What surprised me here was how rigidly defined the Apple Store employees were. The Specialist couldn’t help us, and the Genius Bar greeter wouldn’t do anything besides make an appointment. Even more surprising, the Specialist just left us with the Genius Bar and didn’t even offer to sell us a new cord, which seems like basic retail sales 101. I can’t say that I would have been thrilled to fork over $19 for a new cord, but it would have been nice for someone to say “Hey, we can sell you a cord so you aren’t left charger-less until we can squeeze you in on Sunday morning.” Considering the reviews on Apple.com about Lightning cables, they must know the damn things break if you squint too hard at them, so why not try to sell us one we clearly needed? The entire interaction left us with a really bad taste in our mouths about Apple Stores. I used to point out to people that the advantage of an Apple device was that you could walk into a store, and a real person who knew and likes the products could help you. I shouldn’t feel like going to the Apple Store is akin to going to the DMV, but that’s how yesterday’s experience felt.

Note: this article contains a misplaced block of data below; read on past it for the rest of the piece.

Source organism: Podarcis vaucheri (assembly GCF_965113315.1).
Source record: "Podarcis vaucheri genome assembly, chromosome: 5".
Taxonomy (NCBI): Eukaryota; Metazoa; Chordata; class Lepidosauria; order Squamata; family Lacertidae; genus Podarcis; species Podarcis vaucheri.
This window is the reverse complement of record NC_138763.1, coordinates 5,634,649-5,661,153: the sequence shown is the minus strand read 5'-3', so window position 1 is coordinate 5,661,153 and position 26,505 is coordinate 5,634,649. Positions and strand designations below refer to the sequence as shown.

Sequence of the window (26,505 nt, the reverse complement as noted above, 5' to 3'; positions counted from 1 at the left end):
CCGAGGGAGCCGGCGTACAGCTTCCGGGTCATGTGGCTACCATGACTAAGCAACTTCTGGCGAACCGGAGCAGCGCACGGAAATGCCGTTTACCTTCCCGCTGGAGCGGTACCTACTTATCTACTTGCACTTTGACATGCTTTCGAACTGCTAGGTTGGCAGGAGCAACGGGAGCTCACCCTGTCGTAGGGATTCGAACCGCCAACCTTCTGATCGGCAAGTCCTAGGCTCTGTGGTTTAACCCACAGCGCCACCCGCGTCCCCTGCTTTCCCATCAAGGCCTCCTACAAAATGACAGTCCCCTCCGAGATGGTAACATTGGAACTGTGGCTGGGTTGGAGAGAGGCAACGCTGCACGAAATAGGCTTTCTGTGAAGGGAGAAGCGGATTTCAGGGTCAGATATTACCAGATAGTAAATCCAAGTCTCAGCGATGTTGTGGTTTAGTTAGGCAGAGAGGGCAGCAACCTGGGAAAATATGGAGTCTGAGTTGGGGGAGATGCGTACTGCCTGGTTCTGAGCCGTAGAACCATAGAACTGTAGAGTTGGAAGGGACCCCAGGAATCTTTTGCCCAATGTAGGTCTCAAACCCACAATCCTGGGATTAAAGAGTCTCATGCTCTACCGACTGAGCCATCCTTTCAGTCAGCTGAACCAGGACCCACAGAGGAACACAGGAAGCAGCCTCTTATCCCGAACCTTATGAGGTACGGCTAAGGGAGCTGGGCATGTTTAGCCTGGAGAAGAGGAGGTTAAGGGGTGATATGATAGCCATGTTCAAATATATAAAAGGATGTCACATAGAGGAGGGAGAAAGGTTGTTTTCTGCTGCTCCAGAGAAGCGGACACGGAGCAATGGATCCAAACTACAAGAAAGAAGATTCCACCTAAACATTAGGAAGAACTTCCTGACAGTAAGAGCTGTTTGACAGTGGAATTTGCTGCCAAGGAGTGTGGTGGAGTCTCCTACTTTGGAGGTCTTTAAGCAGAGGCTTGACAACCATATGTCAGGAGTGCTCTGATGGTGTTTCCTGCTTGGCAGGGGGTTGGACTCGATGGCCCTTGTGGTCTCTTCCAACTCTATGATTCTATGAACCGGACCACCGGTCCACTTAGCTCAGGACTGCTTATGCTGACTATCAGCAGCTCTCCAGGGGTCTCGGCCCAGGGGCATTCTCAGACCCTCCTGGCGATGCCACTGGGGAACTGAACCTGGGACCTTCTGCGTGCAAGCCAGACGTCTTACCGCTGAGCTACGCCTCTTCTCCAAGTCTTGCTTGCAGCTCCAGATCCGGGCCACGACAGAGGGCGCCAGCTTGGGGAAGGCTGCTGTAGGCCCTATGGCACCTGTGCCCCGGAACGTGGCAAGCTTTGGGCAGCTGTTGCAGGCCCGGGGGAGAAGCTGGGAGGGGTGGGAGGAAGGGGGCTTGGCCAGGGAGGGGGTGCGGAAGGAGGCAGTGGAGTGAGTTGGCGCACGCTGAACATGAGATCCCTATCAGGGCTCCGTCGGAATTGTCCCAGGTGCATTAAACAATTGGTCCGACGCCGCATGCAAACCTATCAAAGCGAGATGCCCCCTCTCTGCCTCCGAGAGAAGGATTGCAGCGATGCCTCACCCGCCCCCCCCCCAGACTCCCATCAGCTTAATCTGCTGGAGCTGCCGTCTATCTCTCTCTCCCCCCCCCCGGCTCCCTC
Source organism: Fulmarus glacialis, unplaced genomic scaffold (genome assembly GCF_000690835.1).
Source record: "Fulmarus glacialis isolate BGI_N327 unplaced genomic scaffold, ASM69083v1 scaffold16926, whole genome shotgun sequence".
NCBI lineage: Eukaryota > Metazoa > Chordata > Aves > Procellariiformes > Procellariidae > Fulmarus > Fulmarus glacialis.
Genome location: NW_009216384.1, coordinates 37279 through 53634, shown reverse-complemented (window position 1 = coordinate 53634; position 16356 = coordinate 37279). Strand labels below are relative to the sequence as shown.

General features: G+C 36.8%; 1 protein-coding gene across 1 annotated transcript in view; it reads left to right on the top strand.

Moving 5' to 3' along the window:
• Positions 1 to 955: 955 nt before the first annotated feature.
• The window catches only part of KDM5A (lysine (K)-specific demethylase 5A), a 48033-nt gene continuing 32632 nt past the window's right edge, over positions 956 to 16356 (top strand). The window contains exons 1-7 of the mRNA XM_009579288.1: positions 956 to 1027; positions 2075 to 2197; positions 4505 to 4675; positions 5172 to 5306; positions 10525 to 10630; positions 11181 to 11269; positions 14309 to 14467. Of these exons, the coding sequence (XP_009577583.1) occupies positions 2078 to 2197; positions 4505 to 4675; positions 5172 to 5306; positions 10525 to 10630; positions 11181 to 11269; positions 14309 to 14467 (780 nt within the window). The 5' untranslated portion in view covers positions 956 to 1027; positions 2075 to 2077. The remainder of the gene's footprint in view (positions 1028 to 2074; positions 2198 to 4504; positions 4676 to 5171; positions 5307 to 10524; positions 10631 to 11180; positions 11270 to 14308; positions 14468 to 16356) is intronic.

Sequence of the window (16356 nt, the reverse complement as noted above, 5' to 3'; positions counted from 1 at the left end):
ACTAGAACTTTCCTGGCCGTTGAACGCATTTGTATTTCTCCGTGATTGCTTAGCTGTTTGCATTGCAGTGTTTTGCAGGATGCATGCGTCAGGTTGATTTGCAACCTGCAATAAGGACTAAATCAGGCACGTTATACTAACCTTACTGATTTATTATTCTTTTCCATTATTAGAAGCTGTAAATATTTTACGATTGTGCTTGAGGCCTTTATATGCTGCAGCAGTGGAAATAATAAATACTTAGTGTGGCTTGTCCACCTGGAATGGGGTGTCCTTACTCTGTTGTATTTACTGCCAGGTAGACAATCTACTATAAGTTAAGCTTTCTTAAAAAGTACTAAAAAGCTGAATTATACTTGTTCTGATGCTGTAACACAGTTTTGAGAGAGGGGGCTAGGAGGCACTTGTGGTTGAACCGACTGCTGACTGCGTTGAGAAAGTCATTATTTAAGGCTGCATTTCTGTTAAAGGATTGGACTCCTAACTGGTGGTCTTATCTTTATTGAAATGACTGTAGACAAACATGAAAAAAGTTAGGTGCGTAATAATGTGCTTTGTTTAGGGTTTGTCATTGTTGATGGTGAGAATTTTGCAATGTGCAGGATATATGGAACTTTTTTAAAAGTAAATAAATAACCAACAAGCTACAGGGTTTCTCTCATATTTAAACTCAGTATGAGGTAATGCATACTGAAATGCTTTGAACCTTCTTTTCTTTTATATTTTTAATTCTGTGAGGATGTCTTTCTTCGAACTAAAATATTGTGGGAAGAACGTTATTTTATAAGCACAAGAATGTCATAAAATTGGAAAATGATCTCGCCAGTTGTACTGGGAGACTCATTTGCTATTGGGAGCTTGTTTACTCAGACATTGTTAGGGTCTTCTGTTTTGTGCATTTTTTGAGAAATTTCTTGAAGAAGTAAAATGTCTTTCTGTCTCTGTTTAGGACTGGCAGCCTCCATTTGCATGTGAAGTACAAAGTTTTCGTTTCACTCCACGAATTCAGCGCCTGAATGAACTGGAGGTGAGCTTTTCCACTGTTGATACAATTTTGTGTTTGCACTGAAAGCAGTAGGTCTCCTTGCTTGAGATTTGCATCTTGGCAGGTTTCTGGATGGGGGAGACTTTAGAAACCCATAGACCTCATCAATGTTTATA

And all this leads into my concerns about what the Apple Watch launch will do to Apple retail stores. They’re going to be offering appointments for prospective watch buyers (15 minutes for the unwashed masses, 30 minutes if you have the discerning taste to spend $10,000+ on a watch), and employees will be offering advice and guidance if you’re on the fence about what style you might like. It sounds great in theory, but in reality I think that if Apple isn’t careful they may have stores and employees falling into two very typical and damaging retail sales traps.